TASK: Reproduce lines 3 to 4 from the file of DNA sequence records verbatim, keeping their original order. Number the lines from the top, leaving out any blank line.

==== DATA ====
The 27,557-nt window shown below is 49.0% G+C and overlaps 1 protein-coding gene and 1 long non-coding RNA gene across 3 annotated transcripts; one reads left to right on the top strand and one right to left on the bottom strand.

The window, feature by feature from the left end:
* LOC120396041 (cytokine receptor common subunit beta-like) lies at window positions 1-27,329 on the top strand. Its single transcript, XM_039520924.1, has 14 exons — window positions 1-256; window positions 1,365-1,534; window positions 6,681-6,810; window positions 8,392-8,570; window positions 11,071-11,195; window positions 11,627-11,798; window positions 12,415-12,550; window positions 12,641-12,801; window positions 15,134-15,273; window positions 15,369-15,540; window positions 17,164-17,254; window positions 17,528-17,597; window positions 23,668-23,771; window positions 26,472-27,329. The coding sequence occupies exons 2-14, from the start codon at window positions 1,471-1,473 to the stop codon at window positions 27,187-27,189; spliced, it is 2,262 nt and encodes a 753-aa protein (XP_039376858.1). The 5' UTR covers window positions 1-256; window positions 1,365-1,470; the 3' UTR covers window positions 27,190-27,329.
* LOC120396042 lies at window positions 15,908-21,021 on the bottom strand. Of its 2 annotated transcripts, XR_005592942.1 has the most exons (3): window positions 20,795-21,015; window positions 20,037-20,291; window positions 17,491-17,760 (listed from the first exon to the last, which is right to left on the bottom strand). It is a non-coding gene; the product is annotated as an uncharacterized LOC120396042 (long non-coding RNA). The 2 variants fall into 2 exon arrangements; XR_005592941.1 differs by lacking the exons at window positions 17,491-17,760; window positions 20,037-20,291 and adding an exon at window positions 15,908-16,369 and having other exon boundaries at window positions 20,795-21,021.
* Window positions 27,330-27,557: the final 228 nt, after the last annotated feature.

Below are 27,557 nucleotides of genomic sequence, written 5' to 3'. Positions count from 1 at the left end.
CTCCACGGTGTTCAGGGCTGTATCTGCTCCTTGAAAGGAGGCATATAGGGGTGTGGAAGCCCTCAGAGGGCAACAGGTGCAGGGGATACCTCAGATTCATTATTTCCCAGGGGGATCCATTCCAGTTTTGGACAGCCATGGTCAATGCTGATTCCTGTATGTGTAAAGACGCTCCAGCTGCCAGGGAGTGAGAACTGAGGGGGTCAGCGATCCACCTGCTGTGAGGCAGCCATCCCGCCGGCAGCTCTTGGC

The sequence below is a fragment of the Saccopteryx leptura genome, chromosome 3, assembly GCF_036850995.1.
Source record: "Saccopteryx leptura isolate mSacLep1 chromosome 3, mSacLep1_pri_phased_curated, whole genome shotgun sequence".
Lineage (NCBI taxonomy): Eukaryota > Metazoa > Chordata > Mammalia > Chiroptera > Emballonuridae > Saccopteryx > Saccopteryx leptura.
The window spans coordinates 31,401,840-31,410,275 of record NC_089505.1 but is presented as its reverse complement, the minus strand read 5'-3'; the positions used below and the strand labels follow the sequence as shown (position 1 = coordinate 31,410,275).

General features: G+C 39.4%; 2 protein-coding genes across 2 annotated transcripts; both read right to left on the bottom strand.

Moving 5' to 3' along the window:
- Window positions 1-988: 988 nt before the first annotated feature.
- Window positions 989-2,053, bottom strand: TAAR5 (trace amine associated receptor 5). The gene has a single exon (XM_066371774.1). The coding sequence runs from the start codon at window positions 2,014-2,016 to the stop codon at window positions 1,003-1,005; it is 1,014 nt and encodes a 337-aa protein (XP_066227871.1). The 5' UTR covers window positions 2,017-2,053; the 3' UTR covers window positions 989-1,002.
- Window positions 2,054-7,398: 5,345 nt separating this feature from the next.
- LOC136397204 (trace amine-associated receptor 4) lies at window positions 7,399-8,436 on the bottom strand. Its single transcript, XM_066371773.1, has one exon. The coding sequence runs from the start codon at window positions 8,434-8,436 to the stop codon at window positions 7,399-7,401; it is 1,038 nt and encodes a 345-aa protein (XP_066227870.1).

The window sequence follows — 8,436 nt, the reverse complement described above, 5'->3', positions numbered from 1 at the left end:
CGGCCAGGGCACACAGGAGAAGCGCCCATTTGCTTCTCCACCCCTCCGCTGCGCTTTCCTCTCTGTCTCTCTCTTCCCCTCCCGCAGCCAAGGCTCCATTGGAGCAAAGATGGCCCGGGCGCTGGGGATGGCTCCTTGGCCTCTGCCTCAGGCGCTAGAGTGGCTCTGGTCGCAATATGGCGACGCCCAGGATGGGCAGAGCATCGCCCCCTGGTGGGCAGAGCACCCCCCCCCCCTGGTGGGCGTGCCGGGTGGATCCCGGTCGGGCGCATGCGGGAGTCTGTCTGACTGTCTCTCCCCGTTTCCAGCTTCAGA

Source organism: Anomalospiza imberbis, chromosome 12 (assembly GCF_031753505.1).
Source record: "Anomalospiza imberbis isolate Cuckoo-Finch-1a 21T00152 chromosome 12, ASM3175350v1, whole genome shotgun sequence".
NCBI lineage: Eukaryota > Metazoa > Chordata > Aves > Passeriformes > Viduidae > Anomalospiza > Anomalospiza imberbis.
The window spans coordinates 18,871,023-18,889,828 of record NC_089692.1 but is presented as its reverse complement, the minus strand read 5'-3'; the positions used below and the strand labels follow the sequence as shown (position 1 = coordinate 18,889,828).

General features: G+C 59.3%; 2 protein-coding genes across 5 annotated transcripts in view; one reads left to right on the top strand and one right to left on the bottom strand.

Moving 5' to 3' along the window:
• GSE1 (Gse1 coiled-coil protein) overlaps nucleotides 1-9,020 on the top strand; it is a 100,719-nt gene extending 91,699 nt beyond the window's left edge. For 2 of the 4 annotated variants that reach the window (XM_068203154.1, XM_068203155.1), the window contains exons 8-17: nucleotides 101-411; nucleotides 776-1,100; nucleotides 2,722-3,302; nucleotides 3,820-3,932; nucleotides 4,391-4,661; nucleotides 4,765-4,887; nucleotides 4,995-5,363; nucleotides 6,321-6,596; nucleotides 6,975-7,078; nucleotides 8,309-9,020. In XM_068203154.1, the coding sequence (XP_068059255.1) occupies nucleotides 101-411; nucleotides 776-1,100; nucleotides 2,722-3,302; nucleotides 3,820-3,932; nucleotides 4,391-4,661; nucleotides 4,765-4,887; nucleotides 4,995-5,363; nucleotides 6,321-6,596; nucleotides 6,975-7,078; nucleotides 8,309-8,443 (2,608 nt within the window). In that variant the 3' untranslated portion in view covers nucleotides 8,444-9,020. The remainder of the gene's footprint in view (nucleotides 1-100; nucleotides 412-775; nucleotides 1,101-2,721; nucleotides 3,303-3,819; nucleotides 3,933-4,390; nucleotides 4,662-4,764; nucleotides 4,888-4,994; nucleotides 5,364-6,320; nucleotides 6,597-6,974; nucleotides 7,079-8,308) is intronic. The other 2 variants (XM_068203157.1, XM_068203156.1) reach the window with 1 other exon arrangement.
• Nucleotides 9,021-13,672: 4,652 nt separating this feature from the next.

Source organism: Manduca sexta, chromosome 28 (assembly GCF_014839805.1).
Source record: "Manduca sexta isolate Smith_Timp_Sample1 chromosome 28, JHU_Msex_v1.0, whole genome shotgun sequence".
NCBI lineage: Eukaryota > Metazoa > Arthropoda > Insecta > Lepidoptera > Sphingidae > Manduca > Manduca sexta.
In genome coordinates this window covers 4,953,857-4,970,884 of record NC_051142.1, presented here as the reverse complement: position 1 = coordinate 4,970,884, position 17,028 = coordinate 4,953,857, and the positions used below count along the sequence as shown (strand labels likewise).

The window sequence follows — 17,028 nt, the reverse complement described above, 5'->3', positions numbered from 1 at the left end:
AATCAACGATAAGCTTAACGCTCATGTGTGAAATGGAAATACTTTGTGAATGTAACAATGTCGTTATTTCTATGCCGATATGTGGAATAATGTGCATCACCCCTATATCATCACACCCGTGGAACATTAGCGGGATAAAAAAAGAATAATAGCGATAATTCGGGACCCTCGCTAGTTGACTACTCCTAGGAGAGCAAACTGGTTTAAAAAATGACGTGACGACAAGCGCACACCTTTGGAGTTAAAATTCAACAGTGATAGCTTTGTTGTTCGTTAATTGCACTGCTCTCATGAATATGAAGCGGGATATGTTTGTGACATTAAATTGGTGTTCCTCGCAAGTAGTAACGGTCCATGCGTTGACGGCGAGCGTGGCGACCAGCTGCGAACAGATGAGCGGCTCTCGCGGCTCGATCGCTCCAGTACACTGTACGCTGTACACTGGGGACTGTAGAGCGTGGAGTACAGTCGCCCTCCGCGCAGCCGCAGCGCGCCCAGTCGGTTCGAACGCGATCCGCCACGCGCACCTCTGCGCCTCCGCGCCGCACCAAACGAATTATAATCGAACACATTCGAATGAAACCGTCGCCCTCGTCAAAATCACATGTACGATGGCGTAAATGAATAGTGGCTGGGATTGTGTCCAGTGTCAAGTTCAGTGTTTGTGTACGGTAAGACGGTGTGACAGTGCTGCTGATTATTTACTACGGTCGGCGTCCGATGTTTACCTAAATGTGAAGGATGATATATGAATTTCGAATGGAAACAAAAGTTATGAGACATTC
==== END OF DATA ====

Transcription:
* LOC120396041 (cytokine receptor common subunit beta-like) lies at window positions 1-27,329 on the top strand. Its single transcript, XM_039520924.1, has 14 exons — window positions 1-256; window positions 1,365-1,534; window positions 6,681-6,810; window positions 8,392-8,570; window positions 11,071-11,195; window positions 11,627-11,798; window positions 12,415-12,550; window positions 12,641-12,801; window positions 15,134-15,273; window positions 15,369-15,540; window positions 17,164-17,254; window positions 17,528-17,597; window positions 23,668-23,771; window positions 26,472-27,329. The coding sequence occupies exons 2-14, from the start codon at window positions 1,471-1,473 to the stop codon at window positions 27,187-27,189; spliced, it is 2,262 nt and encodes a 753-aa protein (XP_039376858.1). The 5' UTR covers window positions 1-256; window positions 1,365-1,470; the 3' UTR covers window positions 27,190-27,329.
* LOC120396042 lies at window positions 15,908-21,021 on the bottom strand. Of its 2 annotated transcripts, XR_005592942.1 has the most exons (3): window positions 20,795-21,015; window positions 20,037-20,291; window positions 17,491-17,760 (listed from the first exon to the last, which is right to left on the bottom strand). It is a non-coding gene; the product is annotated as an uncharacterized LOC120396042 (long non-coding RNA). The 2 variants fall into 2 exon arrangements; XR_005592941.1 differs by lacking the exons at window positions 17,491-17,760; window positions 20,037-20,291 and adding an exon at window positions 15,908-16,369 and having other exon boundaries at window positions 20,795-21,021.